In August we made our triumphant return to money with an exploration of investing and economics. Continue reading “Introduction to Investing and Economics”
We’re spending 2018 around here exploring a new topic every month in order to live our best lives.
Way back in February we explored personal finance basics. This month we’re going to go a bit deeper and explore a bit more complex personal finance topics. Our focus will be on investing and the economy as a whole.
We’re going to open the month today with a justification of why we need to cover any of this:
Investing is necessary. Continue reading “Investing is Necessary”
For 2018 I am spending each month working on improving a different area of my life and discussing it with all of you. January was life planning month and we’ve spent February exploring the basics of personal finance.
In the personal finance space, we tend to treat the concept of financial independence as a more advanced money topic. We view it as something to move on to after you’ve mastered the basics.
I don’t think this is the right approach.
I think we need to teach financial independence as an introductory personal finance topic. It should be a basic of learning about money.
I say this for two reasons.
Financial independence is simple.
Financial independence is necessary. Continue reading “Financial Independence is Simple and Necessary”
Gretchen Rubin wrote a book on forming habits called Better Than Before.
There are a few other good books on habits (I recommend Charles Duhigg’s The Power of Habit), but Rubin’s big innovation was identifying different personality types. Some habit-building techniques work for some people, but there are very few universal approaches that work for everyone. Rubin divides her readers into four groups and then provides tips specific to each group.
Under Rubin’s framework, I am a Questioner.
“Questioners question all expectations, and they respond to an expectation only if they conclude that it makes sense. They’re motivated by reason, logic, and fairness. They wake up and think, ‘What needs to get done today, and why?’ They decide for themselves whether a course of action is a good idea, and they resist doing anything that seems to lack sound purpose.”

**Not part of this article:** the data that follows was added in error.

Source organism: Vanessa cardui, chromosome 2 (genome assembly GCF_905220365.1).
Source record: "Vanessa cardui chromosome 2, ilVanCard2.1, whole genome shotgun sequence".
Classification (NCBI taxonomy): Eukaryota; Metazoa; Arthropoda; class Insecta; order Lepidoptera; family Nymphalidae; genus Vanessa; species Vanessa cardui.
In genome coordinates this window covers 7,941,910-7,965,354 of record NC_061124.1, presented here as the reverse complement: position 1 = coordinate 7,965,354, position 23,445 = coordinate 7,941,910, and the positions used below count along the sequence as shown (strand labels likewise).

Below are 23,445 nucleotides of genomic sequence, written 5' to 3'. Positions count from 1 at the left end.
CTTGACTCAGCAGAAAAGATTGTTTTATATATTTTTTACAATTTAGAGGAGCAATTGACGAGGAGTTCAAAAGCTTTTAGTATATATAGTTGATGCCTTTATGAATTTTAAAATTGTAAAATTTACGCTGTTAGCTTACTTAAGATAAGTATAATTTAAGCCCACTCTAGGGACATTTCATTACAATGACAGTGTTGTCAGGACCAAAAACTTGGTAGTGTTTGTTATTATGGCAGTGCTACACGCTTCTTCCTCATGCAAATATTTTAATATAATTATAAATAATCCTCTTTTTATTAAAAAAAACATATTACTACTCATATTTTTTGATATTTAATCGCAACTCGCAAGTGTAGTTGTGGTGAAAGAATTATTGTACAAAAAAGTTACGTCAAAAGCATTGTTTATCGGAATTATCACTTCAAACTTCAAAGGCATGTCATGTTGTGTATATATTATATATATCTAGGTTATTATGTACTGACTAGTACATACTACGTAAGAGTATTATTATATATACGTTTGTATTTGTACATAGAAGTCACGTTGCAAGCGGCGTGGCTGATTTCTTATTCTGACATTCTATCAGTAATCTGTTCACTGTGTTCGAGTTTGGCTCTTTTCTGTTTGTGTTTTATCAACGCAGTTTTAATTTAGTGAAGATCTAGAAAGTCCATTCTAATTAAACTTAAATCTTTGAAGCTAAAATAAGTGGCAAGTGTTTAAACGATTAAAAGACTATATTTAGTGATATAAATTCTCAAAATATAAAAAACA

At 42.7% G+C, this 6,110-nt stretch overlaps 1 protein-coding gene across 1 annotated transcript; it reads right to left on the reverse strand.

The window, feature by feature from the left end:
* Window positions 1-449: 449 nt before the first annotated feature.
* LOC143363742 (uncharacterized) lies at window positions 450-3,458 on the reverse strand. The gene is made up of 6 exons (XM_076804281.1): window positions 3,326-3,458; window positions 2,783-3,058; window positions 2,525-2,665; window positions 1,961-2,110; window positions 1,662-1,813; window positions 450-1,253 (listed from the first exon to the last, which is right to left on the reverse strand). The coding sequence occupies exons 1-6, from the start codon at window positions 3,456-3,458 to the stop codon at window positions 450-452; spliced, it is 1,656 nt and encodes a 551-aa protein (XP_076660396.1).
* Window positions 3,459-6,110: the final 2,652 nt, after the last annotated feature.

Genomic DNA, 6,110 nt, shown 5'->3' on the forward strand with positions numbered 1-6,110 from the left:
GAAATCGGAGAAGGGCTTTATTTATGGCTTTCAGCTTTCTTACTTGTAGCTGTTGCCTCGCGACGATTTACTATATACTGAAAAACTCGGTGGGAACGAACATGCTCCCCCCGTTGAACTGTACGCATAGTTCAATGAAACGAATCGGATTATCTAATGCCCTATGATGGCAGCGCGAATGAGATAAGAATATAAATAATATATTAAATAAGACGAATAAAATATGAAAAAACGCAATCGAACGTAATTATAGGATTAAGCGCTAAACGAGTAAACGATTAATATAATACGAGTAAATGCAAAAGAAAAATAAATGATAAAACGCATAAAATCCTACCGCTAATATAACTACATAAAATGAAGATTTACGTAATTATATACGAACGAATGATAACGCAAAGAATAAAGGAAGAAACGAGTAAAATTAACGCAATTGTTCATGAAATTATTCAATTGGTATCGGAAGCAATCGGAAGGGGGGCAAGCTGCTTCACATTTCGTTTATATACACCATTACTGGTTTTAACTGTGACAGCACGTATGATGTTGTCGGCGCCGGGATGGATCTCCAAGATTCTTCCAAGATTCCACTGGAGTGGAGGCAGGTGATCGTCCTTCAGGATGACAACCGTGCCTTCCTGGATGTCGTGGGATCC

Beyond habit-building, this is a pretty good view into my permanent mindset. I ask “Why?” about pretty much everything, and if the answer is any variation of “Because that’s how we’ve always done it” then I’m out.
There has been a lot of talk of recession lately.
Based on historical trends, we are overdue for a recession. Add in the fact that the President of the United States is considering starting trade wars over his advisers’ objections, and it becomes even more likely, according to economists. Continue reading “Brace Yourself for the Next Recession”
Over the last couple weeks I’ve run through a lot of my philosophy behind saving and investing. I discussed that I invest at least as much as I spend every month because I want to buy options for my life, because I see the value of labor declining over time, and because I don’t want to need to start a new career path if mine gets automated out of existence.
The big question for most people at this point is: “Is it worth it?” Continue reading “Is It Worth It? (Why I Save So Much, Part 4)”
On Tuesday I started trying to explain why I save and invest such a high percentage of my income at such a (relatively) young age.
In that post, we spent some time exploring how a high savings rate can buy you options and can free up how you spend your time in the future. It was an optimistic pitch for saving.
Today will be a bit less optimistic. It will be about a sad truth of our modern economy. (And, more positively, what you can do about it.)
Hard work doesn’t pay.
At least, not as much as it used to. Continue reading “Hard Work Doesn’t Pay (Why I Save So Much, Part 2)”
The United States Congress has a new member this week.
After losing the race for governor of Montana in November, Greg Gianforte turned around and won a special election to fill Montana’s one seat in the House of Representatives.
Most people are talking about how he won his seat despite body slamming a reporter the night before the election.
Instead, I want to talk about his views on Social Security and retirement.
(And yes, I recognize that only a personal finance blog can be interested in retirement policies while a politician is beating up the press. But we’re all nerds here, and we’re okay with it.) Continue reading “An Obligation to Work?”
Believe it or not, I have had multiple conversations about Dave Ramsey over the past couple weeks.
Dave Ramsey appears to be the introduction to personal finance for a lot of people out in the real world. While there are hundreds of great personal finance blogs, people are much more likely to stumble across the best selling personal finance book or the radio host that wrote it. Continue reading “Dave Ramsey’s Baby Steps (and Why I Ignore Them)”
I spend a good deal of time preparing taxes this time of year.
My own, sure, but also lots of other people’s. I prepare taxes as a side hustle.
As far as side hustles go, it’s pretty good. The money is solid for a side gig. I can work as much or as little as I want. I get to work with numbers, which is something that I miss in my current day job.
And yes, I recognize that that last line may not be a selling point for most people.
I have learned a lot through this job, but there is one lesson in particular that I want to talk about today.
Nobody is putting enough money in their 401(k)! Continue reading “One Tax Season Tip to Save $9,000”